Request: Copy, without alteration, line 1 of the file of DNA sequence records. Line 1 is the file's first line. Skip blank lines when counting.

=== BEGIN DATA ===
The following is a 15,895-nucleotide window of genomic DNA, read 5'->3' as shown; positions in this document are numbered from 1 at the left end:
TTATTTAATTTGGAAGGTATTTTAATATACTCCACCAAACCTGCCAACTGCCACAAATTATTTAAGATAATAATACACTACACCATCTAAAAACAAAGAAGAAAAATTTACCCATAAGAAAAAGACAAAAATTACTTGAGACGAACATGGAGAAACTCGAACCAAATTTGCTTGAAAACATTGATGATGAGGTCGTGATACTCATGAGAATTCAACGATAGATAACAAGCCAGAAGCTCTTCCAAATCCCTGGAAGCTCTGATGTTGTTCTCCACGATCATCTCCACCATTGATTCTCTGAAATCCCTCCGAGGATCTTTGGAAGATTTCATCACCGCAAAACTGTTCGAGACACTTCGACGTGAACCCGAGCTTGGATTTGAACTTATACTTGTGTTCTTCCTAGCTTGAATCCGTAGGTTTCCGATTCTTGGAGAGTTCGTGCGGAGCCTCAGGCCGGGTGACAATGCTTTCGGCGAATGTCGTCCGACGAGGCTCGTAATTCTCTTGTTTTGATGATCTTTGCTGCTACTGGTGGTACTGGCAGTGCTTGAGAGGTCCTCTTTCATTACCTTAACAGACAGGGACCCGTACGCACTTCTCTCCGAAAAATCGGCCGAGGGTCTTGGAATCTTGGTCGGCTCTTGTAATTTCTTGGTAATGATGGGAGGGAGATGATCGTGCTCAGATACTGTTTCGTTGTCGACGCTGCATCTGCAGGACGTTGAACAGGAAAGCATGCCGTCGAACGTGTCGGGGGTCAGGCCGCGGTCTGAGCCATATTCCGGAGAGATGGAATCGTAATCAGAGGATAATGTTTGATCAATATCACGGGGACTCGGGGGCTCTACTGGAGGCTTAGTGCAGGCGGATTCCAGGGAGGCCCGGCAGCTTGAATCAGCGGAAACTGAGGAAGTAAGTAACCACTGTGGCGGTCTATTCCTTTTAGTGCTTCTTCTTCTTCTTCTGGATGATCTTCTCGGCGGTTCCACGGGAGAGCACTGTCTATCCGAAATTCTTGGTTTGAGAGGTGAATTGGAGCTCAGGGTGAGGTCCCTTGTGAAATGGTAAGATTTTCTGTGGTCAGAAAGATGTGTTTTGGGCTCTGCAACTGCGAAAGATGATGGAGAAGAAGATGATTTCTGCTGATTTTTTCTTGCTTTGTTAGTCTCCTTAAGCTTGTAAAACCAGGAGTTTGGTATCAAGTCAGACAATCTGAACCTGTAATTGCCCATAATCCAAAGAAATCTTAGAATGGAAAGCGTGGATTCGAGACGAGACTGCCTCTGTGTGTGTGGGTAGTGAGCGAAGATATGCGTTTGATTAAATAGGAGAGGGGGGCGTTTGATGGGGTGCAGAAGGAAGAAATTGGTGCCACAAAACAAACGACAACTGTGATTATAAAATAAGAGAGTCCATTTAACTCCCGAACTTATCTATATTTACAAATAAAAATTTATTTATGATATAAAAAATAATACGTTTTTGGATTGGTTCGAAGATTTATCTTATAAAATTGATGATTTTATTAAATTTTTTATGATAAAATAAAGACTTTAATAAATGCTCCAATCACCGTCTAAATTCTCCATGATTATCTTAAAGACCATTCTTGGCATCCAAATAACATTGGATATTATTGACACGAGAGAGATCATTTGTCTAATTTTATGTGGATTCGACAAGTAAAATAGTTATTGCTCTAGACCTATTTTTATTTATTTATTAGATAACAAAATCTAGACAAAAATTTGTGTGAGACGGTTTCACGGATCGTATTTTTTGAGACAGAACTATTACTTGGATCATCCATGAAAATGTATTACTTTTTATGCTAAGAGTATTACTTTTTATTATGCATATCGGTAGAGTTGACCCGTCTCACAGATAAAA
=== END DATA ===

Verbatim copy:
The following is a 15,895-nucleotide window of genomic DNA, read 5'->3' as shown; positions in this document are numbered from 1 at the left end: